The Importance of Compounding

For those readers who know me well, this is a familiar topic. I am a major advocate of encouraging young people to start investing early. The principal reason being that if you start early enough, the prospect of becoming rich is almost guaranteed.

A little known fact is that over the course of the 20th century, every $1,000 invested in the S&P 500 stock market index, with dividends reinvested, would have become about $19 million. What is even more impressive is that over most of that time, no real work was required by the investor. You could have been skiing, on the beach, or gone to Mars for the 100 years. It was a simple result of money compounding at a rate of 10.4%.[i]

Albert Einstein once said that compound interest is the eighth wonder of the world. To truly understand interest is to earn it, otherwise you may find yourself paying it.

I admit that if you are a Bill Gates, Elon Musk, J.K Rowling, or Sara Blakely you can stop reading here. Those guys and gals made big money as a result of a specific talent and ability. If you are well on your way to inventing the next Microsoft or pair of Spanx, worrying about compounding would be immaterial. But, if you are a mere mortal like me – or you are unsure how your talents may bear fruit, leaving some money aside to compound may be the smartest thing you ever do.

The following table indicates the compounded value of $100,000 at 5%, 7%, and 10% over 10, 20, 30, and 50 years. It is always startling to see how a small investment can add up to significant sums over a period of years.

Years of Compounding 5% 7% 10%
10 years $162,889 $196,715 $259,374
20 years $265,330 $386,968 $672,750
30 years $432,194 $761,226 $1,744,940
50 years $1,146,740 $2,945,703 $11,739,085
For demonstrative purposes only; rates are not guaranteed; depends on investment choices.

If you can manage to save and invest $100,000 in your twenties and leave it untouched, by 50 you could have anywhere from $500,000 to $2 million put away. If you are able to wait until your seventies, it could grow up to $12 million. These are huge payoffs from work that was completed before your 30th birthday.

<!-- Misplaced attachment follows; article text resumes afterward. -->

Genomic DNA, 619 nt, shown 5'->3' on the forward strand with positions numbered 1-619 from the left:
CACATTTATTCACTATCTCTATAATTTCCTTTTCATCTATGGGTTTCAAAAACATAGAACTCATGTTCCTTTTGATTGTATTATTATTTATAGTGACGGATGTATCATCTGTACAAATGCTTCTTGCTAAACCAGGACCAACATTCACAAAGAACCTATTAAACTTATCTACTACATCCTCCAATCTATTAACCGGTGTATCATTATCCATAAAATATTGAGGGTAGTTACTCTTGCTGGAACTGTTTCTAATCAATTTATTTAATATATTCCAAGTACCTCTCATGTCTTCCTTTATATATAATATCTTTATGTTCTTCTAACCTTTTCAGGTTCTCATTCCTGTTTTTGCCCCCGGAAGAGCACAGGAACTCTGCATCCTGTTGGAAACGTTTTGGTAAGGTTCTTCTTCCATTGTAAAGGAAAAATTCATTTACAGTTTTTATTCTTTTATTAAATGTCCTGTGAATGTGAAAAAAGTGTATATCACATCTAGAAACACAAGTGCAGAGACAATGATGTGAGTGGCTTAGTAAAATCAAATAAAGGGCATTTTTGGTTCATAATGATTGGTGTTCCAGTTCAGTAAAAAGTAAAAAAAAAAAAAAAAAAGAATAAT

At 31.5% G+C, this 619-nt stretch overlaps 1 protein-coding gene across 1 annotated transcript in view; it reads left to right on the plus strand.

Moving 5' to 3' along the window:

An obvious question is, if getting rich is so simple, why don’t we have billions of wealthy people walking around? The answer is that while it is simple, it is not easy. It requires personal sacrifice and discipline. Woody Allen was only too accurate when he said “the only thing standing between me and greatness is me.”

We all have short-term wants and desires. Unfortunately, humans are hard-wired to overweight short-term satisfaction. To get rich through simple compounding, you have to be prepared for two things. First, compounding involves short-term sacrifice. You can’t spend it and still save it. Realize that you are your most important asset. Pay yourself a small salary before spending your money anywhere else.

Second, my method to riches is very boring. Conventional wisdom would suggest when you are young you can afford to take big exciting risks with your investments. This could not be more false. I often describe my view of wealth as having the freedom to spend my time doing what I want to do, not what I have to do. Why risk that freedom by speculating? Only at a young age can you guarantee a wealthy future from an average rate of return.

Let me finalize my point while adding some culture into this discussion. In a 1964 letter written by Warren Buffett, he noted that King Francis I of France paid 4,000 ECUs in 1540 for Leonardo da Vinci’s Mona Lisa. That is equal to about $20,000 in those days. If Francis had been more level-headed and listened to me, he may have instead put the funds into a reliable, albeit much more boring, 6% investment. Left untouched by his descendants, today that sum would be worth $22,213,749,069,696,600. That’s $22.2 quadrillion dollars. For reference, the Mona Lisa is insured by the Louvre for a modest $800 million. My boring investment would have out earned the world’s most famous and expensive painting by 28 million times.

In the coming weeks and months I plan to write more on this topic. I have my theory and mountains of data and academic studies to back it up. Read Richard Russell’s Rich Man, Poor Man. He will also tell you that simple compounding is a safe road, a sure road, and fortunately anybody can do it. In the meantime, if you have any thoughts, questions, or criticisms, I would be glad to hear from you.

1Data collected by Robert Shiller, Yale University.
CIBC Wood Gundy is a division of CIBC World Markets Inc., a subsidiary of CIBC and a Member of the Canadian Investment Industry Regulatory Organization of Canada. If you are currently a CIBC Wood Gundy client, please contact your Investment Advisor. Jamie Grundman is an Investment Advisor with CIBC Wood Gundy in Toronto. The views of Jamie Grundman do not necessarily reflect those of CIBC World Markets Inc.







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